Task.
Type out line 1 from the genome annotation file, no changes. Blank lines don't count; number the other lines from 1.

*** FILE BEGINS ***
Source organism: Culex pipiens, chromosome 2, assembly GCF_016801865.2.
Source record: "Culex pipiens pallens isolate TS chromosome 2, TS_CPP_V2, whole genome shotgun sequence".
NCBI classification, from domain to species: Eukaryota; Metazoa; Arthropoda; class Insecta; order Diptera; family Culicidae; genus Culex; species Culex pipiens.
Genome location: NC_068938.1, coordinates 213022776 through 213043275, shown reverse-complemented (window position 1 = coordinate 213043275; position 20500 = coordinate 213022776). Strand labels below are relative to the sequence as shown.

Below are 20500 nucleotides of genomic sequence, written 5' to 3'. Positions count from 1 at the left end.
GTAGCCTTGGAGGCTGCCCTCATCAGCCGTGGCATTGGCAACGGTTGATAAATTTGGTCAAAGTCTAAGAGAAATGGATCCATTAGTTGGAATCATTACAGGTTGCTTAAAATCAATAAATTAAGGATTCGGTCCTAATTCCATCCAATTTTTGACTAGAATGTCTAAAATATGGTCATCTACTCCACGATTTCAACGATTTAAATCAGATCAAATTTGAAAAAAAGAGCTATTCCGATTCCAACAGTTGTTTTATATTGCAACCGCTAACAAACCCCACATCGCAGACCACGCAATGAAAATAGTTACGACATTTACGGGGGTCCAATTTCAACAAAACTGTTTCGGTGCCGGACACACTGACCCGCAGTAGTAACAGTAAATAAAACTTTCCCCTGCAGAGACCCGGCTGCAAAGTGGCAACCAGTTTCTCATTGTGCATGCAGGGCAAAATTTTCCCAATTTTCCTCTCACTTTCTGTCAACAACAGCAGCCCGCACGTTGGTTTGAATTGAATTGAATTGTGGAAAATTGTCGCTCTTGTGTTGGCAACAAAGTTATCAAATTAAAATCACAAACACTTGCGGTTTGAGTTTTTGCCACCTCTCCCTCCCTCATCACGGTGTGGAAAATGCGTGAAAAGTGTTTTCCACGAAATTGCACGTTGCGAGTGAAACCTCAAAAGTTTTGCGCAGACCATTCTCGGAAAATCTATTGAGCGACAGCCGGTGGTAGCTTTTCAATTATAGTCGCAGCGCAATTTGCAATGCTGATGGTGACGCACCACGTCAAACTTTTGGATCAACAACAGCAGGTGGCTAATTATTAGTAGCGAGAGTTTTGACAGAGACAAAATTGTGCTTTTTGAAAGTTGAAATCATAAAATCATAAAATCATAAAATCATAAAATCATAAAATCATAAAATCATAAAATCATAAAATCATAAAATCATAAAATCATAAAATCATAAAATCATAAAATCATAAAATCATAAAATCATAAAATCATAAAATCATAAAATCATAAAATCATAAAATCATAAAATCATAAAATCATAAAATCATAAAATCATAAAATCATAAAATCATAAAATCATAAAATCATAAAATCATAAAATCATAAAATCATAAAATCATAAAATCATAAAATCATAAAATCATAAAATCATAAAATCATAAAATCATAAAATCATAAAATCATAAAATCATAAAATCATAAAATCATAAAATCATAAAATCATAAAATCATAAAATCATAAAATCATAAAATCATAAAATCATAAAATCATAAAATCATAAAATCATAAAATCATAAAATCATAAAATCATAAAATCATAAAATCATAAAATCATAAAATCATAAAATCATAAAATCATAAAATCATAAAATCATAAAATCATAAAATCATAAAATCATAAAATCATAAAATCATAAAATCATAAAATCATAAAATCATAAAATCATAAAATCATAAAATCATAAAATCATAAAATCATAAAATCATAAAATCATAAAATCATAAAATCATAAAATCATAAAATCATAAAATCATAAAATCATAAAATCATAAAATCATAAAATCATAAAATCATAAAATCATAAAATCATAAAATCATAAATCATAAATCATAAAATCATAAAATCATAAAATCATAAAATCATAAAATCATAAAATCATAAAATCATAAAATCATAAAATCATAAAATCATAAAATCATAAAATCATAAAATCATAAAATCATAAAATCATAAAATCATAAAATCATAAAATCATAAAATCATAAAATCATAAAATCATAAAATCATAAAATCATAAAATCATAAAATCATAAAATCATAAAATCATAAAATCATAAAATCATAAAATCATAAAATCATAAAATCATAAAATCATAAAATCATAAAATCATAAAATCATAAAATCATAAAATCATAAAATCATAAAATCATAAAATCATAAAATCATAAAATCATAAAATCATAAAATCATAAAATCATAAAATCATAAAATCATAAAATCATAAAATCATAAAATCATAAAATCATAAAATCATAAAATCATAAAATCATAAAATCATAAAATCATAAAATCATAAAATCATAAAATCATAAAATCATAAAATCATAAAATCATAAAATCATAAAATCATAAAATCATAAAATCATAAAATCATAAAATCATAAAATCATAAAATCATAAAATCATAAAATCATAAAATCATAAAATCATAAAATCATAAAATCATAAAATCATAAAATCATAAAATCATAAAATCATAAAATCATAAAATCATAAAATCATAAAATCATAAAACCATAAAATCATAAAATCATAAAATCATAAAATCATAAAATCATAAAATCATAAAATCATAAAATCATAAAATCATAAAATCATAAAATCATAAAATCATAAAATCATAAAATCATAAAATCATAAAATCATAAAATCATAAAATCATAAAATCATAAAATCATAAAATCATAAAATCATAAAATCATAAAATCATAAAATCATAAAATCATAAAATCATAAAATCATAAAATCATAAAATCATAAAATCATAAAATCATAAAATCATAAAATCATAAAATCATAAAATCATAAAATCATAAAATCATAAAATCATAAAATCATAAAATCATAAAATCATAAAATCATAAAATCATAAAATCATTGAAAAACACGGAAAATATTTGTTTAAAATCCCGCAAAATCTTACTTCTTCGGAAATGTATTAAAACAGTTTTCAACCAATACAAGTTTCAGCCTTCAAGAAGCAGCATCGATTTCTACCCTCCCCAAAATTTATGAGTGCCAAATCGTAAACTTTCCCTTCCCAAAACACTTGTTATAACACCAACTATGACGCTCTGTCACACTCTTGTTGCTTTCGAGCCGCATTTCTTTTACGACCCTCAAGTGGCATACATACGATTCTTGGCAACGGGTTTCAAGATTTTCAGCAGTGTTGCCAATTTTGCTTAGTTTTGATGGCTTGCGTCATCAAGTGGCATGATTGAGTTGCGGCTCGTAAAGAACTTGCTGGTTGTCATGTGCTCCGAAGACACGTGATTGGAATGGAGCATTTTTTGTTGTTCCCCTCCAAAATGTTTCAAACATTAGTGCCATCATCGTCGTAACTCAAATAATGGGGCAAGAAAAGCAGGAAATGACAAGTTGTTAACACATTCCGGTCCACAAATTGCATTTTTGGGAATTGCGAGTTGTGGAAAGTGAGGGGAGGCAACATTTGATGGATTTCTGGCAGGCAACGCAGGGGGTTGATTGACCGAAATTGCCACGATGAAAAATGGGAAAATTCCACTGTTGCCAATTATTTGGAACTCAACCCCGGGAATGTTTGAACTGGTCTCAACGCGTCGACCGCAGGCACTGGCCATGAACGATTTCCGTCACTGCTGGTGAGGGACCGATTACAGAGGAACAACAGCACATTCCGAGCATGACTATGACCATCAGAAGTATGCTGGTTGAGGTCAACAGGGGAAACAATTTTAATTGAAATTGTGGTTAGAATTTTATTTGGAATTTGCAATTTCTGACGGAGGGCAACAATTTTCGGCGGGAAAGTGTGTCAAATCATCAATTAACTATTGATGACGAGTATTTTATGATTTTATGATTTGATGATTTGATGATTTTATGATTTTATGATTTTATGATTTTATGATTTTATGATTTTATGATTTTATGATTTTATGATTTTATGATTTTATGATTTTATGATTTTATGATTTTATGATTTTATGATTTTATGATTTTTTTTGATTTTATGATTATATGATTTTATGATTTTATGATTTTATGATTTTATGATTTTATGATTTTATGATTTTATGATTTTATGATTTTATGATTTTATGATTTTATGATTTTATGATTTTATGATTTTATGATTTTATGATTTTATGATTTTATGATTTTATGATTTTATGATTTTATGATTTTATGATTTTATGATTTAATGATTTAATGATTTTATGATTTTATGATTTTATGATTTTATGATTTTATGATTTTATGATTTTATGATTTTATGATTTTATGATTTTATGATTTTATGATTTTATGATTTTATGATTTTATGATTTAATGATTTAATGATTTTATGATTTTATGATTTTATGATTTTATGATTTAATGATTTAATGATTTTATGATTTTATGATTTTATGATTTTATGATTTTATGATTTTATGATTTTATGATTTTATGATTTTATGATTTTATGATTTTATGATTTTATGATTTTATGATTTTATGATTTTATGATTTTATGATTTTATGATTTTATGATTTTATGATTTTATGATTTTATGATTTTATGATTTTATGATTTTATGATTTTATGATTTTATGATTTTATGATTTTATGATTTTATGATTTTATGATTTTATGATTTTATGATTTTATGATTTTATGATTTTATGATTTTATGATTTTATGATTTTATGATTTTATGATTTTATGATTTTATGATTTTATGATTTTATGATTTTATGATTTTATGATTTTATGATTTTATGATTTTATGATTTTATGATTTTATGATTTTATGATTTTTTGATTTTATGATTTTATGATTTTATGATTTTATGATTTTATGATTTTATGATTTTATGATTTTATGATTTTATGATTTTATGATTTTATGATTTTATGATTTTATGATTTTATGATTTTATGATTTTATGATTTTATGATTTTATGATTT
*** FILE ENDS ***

Source organism: Culex pipiens, chromosome 2, assembly GCF_016801865.2.